I already use Twitter quite a lot as a source of links to interesting content as well as a platform to interact with people I know personally. I think the #whyopen Twitter feed will be a good place to chat and share resources.


As much as I like Twitter, information tends to disappear in the backlog after just a few days. Besides, links posted on Twitter are not very easily searchable: that’s why we have curation tools like Storify and Delicious.

I’ve just opened a Delicious account to save links I come across and might want to take up reading later. It’s meant to be an improvement on my current ‘semi-open’ system of organising learning resources.

I would normally find the content through a direct search or thanks to my peer networks, read/view it and then share it on Twitter with relevant hashtags. If it’s really valuable information or too complex to all take in at one go, I’d bookmark the page and/or download the content onto my laptop where I sort my documents in folders.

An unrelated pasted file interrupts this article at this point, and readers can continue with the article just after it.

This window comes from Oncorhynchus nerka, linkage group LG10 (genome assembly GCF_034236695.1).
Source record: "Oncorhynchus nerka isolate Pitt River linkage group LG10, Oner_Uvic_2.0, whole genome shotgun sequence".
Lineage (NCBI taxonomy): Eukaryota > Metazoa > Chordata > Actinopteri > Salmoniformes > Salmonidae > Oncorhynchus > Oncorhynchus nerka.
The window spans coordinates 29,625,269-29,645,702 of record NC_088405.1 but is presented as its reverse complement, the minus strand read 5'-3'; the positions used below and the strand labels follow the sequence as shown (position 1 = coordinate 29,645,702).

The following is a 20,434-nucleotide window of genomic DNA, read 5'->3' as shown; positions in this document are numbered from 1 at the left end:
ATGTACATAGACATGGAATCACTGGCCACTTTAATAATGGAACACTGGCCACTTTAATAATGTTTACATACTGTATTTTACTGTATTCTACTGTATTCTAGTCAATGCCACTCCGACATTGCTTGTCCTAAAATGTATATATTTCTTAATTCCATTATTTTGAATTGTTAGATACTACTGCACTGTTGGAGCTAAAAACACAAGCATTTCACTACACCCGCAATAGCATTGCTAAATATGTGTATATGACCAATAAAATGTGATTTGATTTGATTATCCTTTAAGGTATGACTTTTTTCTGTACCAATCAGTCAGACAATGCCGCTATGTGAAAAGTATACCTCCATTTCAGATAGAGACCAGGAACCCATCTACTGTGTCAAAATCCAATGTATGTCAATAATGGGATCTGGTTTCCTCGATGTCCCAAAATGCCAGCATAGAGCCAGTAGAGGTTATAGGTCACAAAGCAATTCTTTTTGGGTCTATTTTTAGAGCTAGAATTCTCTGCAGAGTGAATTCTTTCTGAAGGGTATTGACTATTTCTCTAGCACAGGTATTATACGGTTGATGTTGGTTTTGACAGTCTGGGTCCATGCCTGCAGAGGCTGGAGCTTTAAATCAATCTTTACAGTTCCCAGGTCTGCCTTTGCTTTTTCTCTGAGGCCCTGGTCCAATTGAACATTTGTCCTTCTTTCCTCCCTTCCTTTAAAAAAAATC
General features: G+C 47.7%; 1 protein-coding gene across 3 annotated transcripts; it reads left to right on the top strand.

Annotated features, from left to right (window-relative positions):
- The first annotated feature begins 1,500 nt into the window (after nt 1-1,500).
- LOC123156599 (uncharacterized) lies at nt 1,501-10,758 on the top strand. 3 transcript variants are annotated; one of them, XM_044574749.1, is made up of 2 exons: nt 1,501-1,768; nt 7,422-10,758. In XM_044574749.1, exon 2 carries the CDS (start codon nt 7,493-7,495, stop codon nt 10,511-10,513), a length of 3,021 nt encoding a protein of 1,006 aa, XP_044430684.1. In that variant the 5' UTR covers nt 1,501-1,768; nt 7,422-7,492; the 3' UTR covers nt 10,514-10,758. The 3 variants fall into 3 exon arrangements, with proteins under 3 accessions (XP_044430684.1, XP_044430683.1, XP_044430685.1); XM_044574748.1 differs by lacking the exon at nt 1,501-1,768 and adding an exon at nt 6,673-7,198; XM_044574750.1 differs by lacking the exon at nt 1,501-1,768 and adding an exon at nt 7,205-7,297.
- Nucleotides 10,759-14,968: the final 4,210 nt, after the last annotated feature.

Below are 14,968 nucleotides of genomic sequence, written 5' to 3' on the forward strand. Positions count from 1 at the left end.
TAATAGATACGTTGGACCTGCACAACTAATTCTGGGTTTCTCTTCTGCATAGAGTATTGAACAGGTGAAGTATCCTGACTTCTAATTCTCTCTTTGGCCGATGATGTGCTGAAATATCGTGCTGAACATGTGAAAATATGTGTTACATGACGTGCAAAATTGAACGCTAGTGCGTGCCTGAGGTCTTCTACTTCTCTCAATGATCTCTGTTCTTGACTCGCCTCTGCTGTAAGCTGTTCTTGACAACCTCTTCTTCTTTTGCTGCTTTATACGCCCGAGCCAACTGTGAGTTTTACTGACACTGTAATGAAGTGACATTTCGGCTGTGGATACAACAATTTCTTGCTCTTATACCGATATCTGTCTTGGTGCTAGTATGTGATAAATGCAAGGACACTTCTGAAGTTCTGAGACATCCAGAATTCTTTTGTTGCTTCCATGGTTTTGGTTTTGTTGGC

This system is found lacking in areas which might be improved by Delicious: I can place a document in several folders if it belongs to different topics but it’s certainly not as efficient a method as a tag cloud; There’s little room for systematic interest-based social interactions beyond the immediate discussions arising from the links posted on Twitter. More in-depth conversations happen organically on Facebook from time to time though.

Let’s see if I can include Delicious in my learning routine.

Google Hangout ? In person meet-ups?

I’m not sure if I’ll be able to join all the Google Hangout meet-ups but I’ll probably watch most of them once they are posted on YouTube.

There’s at least one other student here in Paris who’s taking the course. I’m tempted to contact her so we can meet up and chat about ‘Why Open’.

Challenges I hope to overcome

Although I appreciate the potential benefits of posting videos, I still feel a bit apprehensive about putting myself out there via this medium.

My barriers regarding this medium are of two kinds :

  • Technical issues : I know how to record a video on my laptop’s webcam and post it on YouTube or on my blog but editing is still a major challenge. It’s definitely something I consider within my reach, though I tend to relent from spending hours battling with a video editing software until I come up with a satisfactory result.